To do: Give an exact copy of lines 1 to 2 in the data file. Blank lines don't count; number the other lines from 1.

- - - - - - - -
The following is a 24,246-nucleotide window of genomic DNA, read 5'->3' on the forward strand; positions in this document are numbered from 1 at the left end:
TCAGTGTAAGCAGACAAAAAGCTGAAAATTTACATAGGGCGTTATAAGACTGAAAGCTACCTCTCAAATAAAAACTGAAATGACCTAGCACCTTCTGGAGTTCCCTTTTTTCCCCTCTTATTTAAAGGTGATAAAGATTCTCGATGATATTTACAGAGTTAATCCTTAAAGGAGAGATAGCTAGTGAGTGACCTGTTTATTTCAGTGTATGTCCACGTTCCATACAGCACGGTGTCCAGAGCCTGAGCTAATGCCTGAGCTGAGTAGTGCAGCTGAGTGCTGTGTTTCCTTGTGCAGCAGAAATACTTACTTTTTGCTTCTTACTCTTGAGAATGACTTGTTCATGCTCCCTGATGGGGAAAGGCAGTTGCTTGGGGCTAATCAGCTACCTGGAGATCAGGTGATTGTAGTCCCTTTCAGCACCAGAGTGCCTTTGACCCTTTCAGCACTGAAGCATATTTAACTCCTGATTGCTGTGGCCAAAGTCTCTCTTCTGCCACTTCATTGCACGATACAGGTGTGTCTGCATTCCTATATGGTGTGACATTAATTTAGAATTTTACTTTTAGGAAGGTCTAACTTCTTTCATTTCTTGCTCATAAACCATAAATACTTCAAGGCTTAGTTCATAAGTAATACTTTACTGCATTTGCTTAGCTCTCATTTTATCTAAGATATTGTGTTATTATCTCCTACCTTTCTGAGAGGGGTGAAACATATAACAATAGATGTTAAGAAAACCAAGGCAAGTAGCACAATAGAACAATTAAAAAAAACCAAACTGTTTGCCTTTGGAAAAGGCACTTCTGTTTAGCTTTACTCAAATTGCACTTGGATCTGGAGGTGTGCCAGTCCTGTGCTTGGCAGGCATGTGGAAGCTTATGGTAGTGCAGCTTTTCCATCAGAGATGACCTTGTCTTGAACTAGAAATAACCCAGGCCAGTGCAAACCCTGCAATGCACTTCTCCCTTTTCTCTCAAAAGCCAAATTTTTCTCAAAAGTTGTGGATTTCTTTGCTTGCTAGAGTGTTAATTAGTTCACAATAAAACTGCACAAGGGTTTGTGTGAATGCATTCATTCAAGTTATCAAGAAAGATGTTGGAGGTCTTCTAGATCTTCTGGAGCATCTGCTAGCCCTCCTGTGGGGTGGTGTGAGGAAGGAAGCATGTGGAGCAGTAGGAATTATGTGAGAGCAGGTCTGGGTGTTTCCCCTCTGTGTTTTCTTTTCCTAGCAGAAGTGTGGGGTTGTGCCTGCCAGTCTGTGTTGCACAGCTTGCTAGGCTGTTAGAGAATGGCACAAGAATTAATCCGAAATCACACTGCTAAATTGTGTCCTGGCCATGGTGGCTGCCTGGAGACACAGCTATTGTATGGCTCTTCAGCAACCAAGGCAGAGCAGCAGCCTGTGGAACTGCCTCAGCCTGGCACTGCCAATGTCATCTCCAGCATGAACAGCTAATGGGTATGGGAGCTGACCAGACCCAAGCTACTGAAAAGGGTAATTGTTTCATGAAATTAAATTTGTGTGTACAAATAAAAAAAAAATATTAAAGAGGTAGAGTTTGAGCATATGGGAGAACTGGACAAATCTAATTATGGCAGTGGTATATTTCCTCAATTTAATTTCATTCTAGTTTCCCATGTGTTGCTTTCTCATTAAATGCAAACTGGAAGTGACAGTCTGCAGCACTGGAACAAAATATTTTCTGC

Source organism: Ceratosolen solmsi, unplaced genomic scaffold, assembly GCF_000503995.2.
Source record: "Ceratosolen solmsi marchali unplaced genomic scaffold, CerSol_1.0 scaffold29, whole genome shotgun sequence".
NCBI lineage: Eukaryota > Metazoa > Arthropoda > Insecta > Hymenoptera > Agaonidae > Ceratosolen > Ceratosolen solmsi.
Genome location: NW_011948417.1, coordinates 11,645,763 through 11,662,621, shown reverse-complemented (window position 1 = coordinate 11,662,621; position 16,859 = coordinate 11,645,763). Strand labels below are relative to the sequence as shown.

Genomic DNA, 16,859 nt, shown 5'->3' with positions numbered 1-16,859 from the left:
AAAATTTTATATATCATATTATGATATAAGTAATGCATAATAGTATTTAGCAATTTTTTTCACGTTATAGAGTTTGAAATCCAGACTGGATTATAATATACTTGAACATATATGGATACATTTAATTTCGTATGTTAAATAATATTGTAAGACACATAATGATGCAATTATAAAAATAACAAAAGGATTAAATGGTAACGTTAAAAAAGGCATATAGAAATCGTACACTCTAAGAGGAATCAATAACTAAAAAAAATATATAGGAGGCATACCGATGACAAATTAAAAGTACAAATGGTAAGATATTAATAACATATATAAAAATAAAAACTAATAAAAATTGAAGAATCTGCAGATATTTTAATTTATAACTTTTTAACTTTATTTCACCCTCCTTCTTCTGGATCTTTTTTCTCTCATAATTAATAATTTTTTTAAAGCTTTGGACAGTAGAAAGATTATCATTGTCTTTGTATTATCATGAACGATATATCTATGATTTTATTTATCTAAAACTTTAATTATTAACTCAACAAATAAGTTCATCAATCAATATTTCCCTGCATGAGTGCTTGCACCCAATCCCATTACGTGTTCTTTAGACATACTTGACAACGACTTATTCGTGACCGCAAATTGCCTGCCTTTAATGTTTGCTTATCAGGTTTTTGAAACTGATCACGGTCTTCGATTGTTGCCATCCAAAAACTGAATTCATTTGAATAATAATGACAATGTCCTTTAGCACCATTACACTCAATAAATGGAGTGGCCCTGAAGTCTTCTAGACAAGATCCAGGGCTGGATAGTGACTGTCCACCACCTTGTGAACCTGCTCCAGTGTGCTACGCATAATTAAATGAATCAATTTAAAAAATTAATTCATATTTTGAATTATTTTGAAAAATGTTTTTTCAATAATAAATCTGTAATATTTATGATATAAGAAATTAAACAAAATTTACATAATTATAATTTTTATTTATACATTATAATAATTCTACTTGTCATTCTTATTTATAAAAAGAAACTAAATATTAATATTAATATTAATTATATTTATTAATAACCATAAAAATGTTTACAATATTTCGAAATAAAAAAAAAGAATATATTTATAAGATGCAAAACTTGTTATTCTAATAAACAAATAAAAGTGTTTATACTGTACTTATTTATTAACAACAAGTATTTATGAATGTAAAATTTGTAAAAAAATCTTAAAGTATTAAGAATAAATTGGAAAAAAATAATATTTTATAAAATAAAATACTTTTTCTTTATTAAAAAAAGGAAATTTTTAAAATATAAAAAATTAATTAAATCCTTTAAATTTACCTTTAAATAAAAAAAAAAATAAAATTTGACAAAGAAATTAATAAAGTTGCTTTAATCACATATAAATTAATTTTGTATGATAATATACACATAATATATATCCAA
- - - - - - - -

The following is a 24,246-nucleotide window of genomic DNA, read 5'->3' on the forward strand; positions in this document are numbered from 1 at the left end:
TCAGTGTAAGCAGACAAAAAGCTGAAAATTTACATAGGGCGTTATAAGACTGAAAGCTACCTCTCAAATAAAAACTGAAATGACCTAGCACCTTCTGGAGTTCCCTTTTTTCCCCTCTTATTTAAAGGTGATAAAGATTCTCGATGATATTTACAGAGTTAATCCTTAAAGGAGAGATAGCTAGTGAGTGACCTGTTTATTTCAGTGTATGTCCACGTTCCATACAGCACGGTGTCCAGAGCCTGAGCTAATGCCTGAGCTGAGTAGTGCAGCTGAGTGCTGTGTTTCCTTGTGCAGCAGAAATACTTACTTTTTGCTTCTTACTCTTGAGAATGACTTGTTCATGCTCCCTGATGGGGAAAGGCAGTTGCTTGGGGCTAATCAGCTACCTGGAGATCAGGTGATTGTAGTCCCTTTCAGCACCAGAGTGCCTTTGACCCTTTCAGCACTGAAGCATATTTAACTCCTGATTGCTGTGGCCAAAGTCTCTCTTCTGCCACTTCATTGCACGATACAGGTGTGTCTGCATTCCTATATGGTGTGACATTAATTTAGAATTTTACTTTTAGGAAGGTCTAACTTCTTTCATTTCTTGCTCATAAACCATAAATACTTCAAGGCTTAGTTCATAAGTAATACTTTACTGCATTTGCTTAGCTCTCATTTTATCTAAGATATTGTGTTATTATCTCCTACCTTTCTGAGAGGGGTGAAACATATAACAATAGATGTTAAGAAAACCAAGGCAAGTAGCACAATAGAACAATTAAAAAAAACCAAACTGTTTGCCTTTGGAAAAGGCACTTCTGTTTAGCTTTACTCAAATTGCACTTGGATCTGGAGGTGTGCCAGTCCTGTGCTTGGCAGGCATGTGGAAGCTTATGGTAGTGCAGCTTTTCCATCAGAGATGACCTTGTCTTGAACTAGAAATAACCCAGGCCAGTGCAAACCCTGCAATGCACTTCTCCCTTTTCTCTCAAAAGCCAAATTTTTCTCAAAAGTTGTGGATTTCTTTGCTTGCTAGAGTGTTAATTAGTTCACAATAAAACTGCACAAGGGTTTGTGTGAATGCATTCATTCAAGTTATCAAGAAAGATGTTGGAGGTCTTCTAGATCTTCTGGAGCATCTGCTAGCCCTCCTGTGGGGTGGTGTGAGGAAGGAAGCATGTGGAGCAGTAGGAATTATGTGAGAGCAGGTCTGGGTGTTTCCCCTCTGTGTTTTCTTTTCCTAGCAGAAGTGTGGGGTTGTGCCTGCCAGTCTGTGTTGCACAGCTTGCTAGGCTGTTAGAGAATGGCACAAGAATTAATCCGAAATCACACTGCTAAATTGTGTCCTGGCCATGGTGGCTGCCTGGAGACACAGCTATTGTATGGCTCTTCAGCAACCAAGGCAGAGCAGCAGCCTGTGGAACTGCCTCAGCCTGGCACTGCCAATGTCATCTCCAGCATGAACAGCTAATGGGTATGGGAGCTGACCAGACCCAAGCTACTGAAAAGGGTAATTGTTTCATGAAATTAAATTTGTGTGTACAAATAAAAAAAAAATATTAAAGAGGTAGAGTTTGAGCATATGGGAGAACTGGACAAATCTAATTATGGCAGTGGTATATTTCCTCAATTTAATTTCATTCTAGTTTCCCATGTGTTGCTTTCTCATTAAATGCAAACTGGAAGTGACAGTCTGCAGCACTGGAACAAAATATTTTCTGC